Phil Davis in a tackle. Pic credit: Matt King/AFL Photos
Gaming headsets to help tackle concussion in sport
Smart phones are making us stupid - and may be a gateway drug
Global MBA website on a laptop
From Netflix to Edflix: now it’s on-demand education
Why that dream Bali job may be far from perfect

So, you fancy working remotely – from home or a co-working space, or even poolside from an incubator in Bali? Careful what you wish for.

House fires kill more Australians than all natural hazards

More Australians die in residential fires on average than by all natural hazards combined – and most of these fires are preventable, new research confirms.

The suburb earmarked to host Sydney's first national park in the sky

Astronomers fighting light pollution have high hopes this well-heeled coastal retreat will become home to the Southern Hemisphere’s first accredited urban dark sky reserve.

HSC students, don't delay: here's how to beat procrastination right now

Procrastination affects all of us and is particularly concerning for students heading into the HSC exams. Macquarie University researcher Dr Carolyn Schniering offers advice to improve motivation and get the best results you can.

Subscribe for updates

Health and Medicine

Gaming headsets to help tackle concussion in sport

Gaming technology has been tested on a dozen GWS Giants players as well as players from Macquarie University's AFL, Rugby Union and Rugby League teams in a bid to improve player safety.

New tests uncover killer cannabinoids

Macquarie University researcher Shivani Sachdev has developed new tests to analyse synthetic cannabinoids and found some are up to 300 times more powerful than the cannabis plant.

The designer mozzies that could eradicate killer diseases

Engineered, designed-in-a-lab mosquitoes could be the key to wiping out a host of tropical diseases.

Invention: a breath test to detect asthma, diabetes and lung cancer

Macquarie scientist Dr Noushin Nasiri is fine-tuning years of research to develop a breathalyser that could potentially detect 22 different diseases.

Science and Technology

‘Fitbits’ throw light on secret lives of sharks

Tagging technology is opening up new frontiers for scientists to observe the behaviour of animals.

How do shells form?

PhD student Matthew Kerr, from the Department of Biological Sciences, explains.

Arts and Society

Enter the Panda Dad

He’s easy-going and wants his kids to have fun, giving the famous Tiger Mum a run for her money.

Why your 'couple song' could mean so much more, as time goes by

If you share a special song with your partner, chances are it could be more than a romantic connection - new research has revealed it could also have a positive effect on memory and well-being.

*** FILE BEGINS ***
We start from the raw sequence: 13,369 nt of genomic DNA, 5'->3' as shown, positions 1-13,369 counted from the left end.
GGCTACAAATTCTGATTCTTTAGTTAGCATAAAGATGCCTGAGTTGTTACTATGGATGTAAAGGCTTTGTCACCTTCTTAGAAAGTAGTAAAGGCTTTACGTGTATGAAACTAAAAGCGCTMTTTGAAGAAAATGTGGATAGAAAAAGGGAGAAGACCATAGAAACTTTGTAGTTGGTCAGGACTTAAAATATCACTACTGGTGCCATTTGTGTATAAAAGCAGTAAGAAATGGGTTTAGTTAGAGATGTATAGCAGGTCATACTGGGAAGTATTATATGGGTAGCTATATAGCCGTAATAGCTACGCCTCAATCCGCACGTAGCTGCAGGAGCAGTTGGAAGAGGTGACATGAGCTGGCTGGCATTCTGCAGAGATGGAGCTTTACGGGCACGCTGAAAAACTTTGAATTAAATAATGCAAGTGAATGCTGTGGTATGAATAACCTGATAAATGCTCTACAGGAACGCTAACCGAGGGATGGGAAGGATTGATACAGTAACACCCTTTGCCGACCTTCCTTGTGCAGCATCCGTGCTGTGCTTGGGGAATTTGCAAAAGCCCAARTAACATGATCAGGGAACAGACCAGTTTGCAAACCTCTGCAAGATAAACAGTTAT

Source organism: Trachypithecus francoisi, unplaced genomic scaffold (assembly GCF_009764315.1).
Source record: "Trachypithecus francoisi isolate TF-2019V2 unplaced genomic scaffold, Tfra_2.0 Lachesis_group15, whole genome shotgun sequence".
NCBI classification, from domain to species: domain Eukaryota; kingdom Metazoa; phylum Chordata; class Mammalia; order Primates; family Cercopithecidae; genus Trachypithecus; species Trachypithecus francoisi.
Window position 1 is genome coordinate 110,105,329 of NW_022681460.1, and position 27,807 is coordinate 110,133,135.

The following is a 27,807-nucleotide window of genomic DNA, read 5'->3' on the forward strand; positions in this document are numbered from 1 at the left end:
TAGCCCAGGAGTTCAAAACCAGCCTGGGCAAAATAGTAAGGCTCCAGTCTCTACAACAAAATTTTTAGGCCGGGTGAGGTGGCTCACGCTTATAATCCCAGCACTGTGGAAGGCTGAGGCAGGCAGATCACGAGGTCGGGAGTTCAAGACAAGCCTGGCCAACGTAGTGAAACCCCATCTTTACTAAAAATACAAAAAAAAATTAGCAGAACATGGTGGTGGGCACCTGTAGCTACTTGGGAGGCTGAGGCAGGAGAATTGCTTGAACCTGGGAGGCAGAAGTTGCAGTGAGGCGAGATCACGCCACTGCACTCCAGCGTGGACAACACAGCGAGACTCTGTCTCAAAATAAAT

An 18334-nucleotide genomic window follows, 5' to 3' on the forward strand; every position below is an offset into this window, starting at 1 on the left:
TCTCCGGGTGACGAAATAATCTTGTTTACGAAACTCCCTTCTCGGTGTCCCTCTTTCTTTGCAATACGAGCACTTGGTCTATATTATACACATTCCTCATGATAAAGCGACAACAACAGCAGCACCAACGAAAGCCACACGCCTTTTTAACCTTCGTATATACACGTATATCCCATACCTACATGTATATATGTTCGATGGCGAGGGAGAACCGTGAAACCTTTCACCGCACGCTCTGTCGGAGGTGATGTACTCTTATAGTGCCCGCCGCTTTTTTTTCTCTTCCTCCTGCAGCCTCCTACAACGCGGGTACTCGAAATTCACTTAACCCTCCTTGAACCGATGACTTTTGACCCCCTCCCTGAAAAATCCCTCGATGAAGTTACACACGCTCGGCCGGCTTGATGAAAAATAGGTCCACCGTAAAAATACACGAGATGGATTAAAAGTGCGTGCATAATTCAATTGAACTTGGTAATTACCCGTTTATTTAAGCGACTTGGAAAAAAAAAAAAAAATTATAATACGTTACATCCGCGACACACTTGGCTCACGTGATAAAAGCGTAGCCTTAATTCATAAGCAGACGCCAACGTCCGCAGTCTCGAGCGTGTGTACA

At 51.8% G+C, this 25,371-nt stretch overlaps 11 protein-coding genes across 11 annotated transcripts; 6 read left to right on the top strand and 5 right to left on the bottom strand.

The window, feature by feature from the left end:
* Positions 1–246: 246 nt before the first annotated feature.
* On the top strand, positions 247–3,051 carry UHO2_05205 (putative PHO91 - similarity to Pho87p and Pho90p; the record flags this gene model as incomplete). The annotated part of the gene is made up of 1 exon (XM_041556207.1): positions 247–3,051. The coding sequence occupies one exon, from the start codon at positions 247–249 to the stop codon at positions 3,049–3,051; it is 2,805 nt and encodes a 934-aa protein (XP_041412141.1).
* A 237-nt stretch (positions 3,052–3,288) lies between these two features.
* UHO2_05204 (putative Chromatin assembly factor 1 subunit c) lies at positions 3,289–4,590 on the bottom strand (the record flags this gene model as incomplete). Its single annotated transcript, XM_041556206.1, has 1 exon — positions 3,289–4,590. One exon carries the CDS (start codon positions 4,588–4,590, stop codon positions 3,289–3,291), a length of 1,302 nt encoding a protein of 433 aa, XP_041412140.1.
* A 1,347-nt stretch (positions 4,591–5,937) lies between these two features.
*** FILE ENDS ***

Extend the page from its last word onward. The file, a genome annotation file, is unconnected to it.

Right of resistance: the Hong Kong protests explained

With protests over an unpopular extradition bill continuing, Amy Barrow from the Macquarie Law School explains the chain of events leading to the latest eruption of the fight for civil liberties and democracy in Hong Kong.

Mystery of stolen Egyptian artefact cracked by hieroglyphs

The director of Macquarie University's Museum of Ancient Cultures has been praised by Egyptian authorities for returning the fragment dating back to 380 BC which was stolen from Egypt 25 years ago.

The Economy

From Netflix to Edflix: now it’s on-demand education

Technology transformed how we consume our entertainment; now it’s education’s turn.

Woke ads: is there such a thing as bad publicity?

The embrace of progressive causes by historically conservative corporations has generated heated debate. But, whatever the collateral damage, woke content appears to be winning over socially liberal younger consumers

What's the difference between business winners and losers?

Why do some companies succeed and some fail? What differentiates the one start-up that becomes a unicorn from the ones that go nowhere?

Time for renters to share in solar energy savings

More Australian households, including renters, could be paying less for their power and helping reduce carbon emissions by using solar energy.

The Environment

Ocean plastics could be killing oxygen-making bacteria, research finds

Chemicals that leach from plastic pollution could harm ocean bacteria which produces ten per cent of the oxygen we breathe, according to new research from Macquarie University.

Bush remedies leading to advances in modern medicine

The potential of Indigenous bush remedies to lead to advances in conventional medicine is being explored in a unique partnership between Macquarie University and the Yaegl people of northern NSW.

Back To Top